Builders usually use under R2.6 insulation so I'd want to be on site to make sure of what's going in because if there's any miscommunication there'll be R2.5 going in there and the lay person can't tell the difference. 

 

I'd put insulation in the internal walls too (acoustics) though it'd be a big cost saver to use R2.2 over R2.8 there. 

 

It is possible to go above R2.8 in a 9cm cavity but it requires more exotic insulation products than standard batts. 

 

Tiling or laminate flooring in kitchen,toilet,laundry, and bathroom (we are tiling the ensuite floor and ensuite shower, but all other hard floor locations are vinyl planking).

 

Tiling reflects instead of dampening noises so they're not something I'd put in a laundry under a drier and washing machine after having experienced the difference versus lino. Tiles are very durable but they have their downsides. I'd go for vinyl planking over tiles. 

 

Under tile heating in ensuite

 

I don't think it's something you'll miss unless the house is colder than it should be.

 

Few of the franchise building companies have any discussion of technical details on their websites. Building companies like most of their customers are concerned with price and fashionability not comfort. 

 

leaking showers

 

Statistically 70% of tiled showers in New Zealand leak. They shouldn't leak but they're particularly sensitive to installation techique.

 

 

 

Green tint reduces the solar heat gain factor (SHGF / SHFC) but it doesn't provide any increase in insulation (R value). Low e glass like XCel does reduce SHGF versus plain glass but it also increases the glazing units' R value. Real world an XCel IGU would lose 1/3 less heat over the window than a standard IGU with tint with both in solid aluminium frames assuming modest sized windows (solid aluminium gives less of a thermal penalty on large windows). SHGF is 62% for the XCel versus 54% for the green tint IGU. SHGF is influential on winter warmth as a higher value lets in more heat. 

 

There are low e glasses with the insulation value of XCel but better SHGF reduction than green tinting alone like Metroglass Xtreme and Viridian PerformaTech 206.

 

Ideally summer overheating should be prevented by awnings or shutters external to the glass. 


neb

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  #2413382 6-Feb-2020 00:22
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bfginger:

I'd put insulation in the internal walls too (acoustics) though it'd be a big cost saver to use R2.2 over R2.8 there. 

 

 

Even if you put it nowhere else, put the best sound insulation you can between the general bathroom and bedroom 3. The last thing someone sleeping in there wants to hear is BA-WOOOSH!!! at 3 in the morning.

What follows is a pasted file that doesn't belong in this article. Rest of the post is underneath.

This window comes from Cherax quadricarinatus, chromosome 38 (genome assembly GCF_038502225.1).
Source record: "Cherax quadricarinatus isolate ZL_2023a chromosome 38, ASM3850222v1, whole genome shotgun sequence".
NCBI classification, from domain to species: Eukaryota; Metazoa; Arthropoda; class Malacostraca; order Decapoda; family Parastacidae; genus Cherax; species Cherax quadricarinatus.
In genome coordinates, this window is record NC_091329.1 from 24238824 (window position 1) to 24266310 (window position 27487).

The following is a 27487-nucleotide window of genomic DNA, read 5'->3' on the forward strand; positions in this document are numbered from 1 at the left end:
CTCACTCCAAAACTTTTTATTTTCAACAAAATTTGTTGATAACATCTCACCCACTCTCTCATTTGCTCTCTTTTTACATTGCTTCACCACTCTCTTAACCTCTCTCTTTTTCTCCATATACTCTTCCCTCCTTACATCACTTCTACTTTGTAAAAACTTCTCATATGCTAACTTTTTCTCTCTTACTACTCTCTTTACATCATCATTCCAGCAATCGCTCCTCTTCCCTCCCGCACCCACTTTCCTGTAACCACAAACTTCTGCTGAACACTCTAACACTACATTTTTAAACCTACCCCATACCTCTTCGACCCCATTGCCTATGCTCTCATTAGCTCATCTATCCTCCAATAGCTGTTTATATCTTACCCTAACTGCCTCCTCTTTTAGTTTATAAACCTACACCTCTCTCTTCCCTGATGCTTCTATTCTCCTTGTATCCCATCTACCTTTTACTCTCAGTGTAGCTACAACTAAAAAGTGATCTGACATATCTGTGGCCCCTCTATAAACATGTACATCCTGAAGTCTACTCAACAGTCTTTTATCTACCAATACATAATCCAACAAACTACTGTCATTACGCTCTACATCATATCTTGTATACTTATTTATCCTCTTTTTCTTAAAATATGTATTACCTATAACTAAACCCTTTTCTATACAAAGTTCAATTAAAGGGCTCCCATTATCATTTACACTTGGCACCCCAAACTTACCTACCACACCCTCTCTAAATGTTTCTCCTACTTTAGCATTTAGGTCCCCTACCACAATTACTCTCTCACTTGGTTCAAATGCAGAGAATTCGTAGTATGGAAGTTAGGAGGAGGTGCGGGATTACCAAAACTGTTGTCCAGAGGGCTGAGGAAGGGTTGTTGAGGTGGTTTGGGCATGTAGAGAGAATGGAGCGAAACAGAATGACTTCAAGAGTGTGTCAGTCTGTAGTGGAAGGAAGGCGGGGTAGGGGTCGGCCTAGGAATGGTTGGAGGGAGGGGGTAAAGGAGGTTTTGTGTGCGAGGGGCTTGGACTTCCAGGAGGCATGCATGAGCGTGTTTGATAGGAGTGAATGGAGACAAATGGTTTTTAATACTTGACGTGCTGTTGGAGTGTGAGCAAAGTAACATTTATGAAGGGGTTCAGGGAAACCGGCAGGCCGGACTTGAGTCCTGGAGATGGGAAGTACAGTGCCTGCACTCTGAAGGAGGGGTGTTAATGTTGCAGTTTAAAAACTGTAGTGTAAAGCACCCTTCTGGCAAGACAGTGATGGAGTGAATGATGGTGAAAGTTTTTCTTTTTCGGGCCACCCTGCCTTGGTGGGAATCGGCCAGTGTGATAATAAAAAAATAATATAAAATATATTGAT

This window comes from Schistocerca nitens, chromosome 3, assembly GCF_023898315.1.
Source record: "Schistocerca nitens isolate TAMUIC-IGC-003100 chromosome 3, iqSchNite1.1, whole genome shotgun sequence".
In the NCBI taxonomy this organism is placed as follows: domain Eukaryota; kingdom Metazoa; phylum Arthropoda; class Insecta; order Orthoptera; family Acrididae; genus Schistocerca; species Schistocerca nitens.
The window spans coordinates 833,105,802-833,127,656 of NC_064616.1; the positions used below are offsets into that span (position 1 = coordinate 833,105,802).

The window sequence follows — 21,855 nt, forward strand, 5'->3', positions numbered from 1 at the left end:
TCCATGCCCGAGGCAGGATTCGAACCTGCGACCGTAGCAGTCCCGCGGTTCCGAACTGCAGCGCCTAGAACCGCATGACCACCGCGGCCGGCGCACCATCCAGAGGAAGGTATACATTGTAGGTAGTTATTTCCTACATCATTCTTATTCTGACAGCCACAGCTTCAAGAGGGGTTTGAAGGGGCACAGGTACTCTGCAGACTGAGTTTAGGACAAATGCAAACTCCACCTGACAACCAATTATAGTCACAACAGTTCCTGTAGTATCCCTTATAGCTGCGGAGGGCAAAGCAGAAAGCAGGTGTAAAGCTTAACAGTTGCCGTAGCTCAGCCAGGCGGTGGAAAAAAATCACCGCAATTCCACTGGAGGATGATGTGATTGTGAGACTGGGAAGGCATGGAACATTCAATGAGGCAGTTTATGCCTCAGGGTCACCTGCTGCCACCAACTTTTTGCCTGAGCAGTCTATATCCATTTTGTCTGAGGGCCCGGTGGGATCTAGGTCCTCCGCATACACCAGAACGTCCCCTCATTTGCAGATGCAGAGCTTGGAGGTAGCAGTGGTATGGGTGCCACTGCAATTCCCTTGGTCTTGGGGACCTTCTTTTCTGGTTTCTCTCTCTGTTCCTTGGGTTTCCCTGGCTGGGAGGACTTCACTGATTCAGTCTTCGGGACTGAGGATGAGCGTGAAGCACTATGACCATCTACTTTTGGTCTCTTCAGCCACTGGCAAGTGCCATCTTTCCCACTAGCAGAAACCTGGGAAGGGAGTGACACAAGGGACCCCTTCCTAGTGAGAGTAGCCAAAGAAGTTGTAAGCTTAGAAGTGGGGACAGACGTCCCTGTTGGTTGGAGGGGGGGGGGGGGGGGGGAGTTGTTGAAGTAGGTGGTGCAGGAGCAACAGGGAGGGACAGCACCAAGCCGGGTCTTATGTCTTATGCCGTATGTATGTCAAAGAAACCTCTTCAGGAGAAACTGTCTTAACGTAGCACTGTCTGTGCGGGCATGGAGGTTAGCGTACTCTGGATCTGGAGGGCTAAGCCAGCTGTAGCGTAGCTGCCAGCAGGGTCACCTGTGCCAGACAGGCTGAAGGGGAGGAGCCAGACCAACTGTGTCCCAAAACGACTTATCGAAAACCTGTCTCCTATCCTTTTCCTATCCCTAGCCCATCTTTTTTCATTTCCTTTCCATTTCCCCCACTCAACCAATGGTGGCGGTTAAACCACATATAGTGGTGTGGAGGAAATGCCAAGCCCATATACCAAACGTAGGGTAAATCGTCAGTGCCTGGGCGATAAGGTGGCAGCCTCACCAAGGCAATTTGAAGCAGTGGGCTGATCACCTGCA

Possibly around the laundry area as well, and a thicker concrete slab beneath so a washer/dryer on spin cycle doesn't shake half the house.

3216 posts

Uber Geek


  #2413445 6-Feb-2020 09:20
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Sorry to have somewhat hijacked the thread, but I hope this info is all helpful to the OP. I think it will be, as the sooner they look into these options so they can make informed decisions the better.


bfginger:


Builders usually use under R2.6 insulation so I'd want to be on site to make sure of what's going in because if there's any miscommunication there'll be R2.5 going in there and the lay person can't tell the difference. 


I'd put insulation in the internal walls too (acoustics) though it'd be a big cost saver to use R2.2 over R2.8 there. 


It is possible to go above R2.8 in a 9cm cavity but it requires more exotic insulation products than standard batts.


I'll definitely be checking the insulation is the correct R value of the wall batts - even if it means checking the discarded bags in the skip! But you couldn't mistake a R3.6 ceiling batt for an R6.0 - there is quite a difference in thickness. The builder we've been assigned seems very on to it, so I'm quite sure if the wrong stuff arrived he'd notice before installing it any way.


Current plan is to stick Earth Wool into at least some of the internal walls ourselves before the gib goes up.


Anything other than standard batts for the 90mm walls was just getting too "out of the box", so we didn't really even look into it.


bfginger:


Tiling reflects instead of dampening noises so they're not something I'd put in a laundry under a drier and washing machine after having experienced the difference versus lino. Tiles are very durable but they have their downsides. I'd go for vinyl planking over tiles.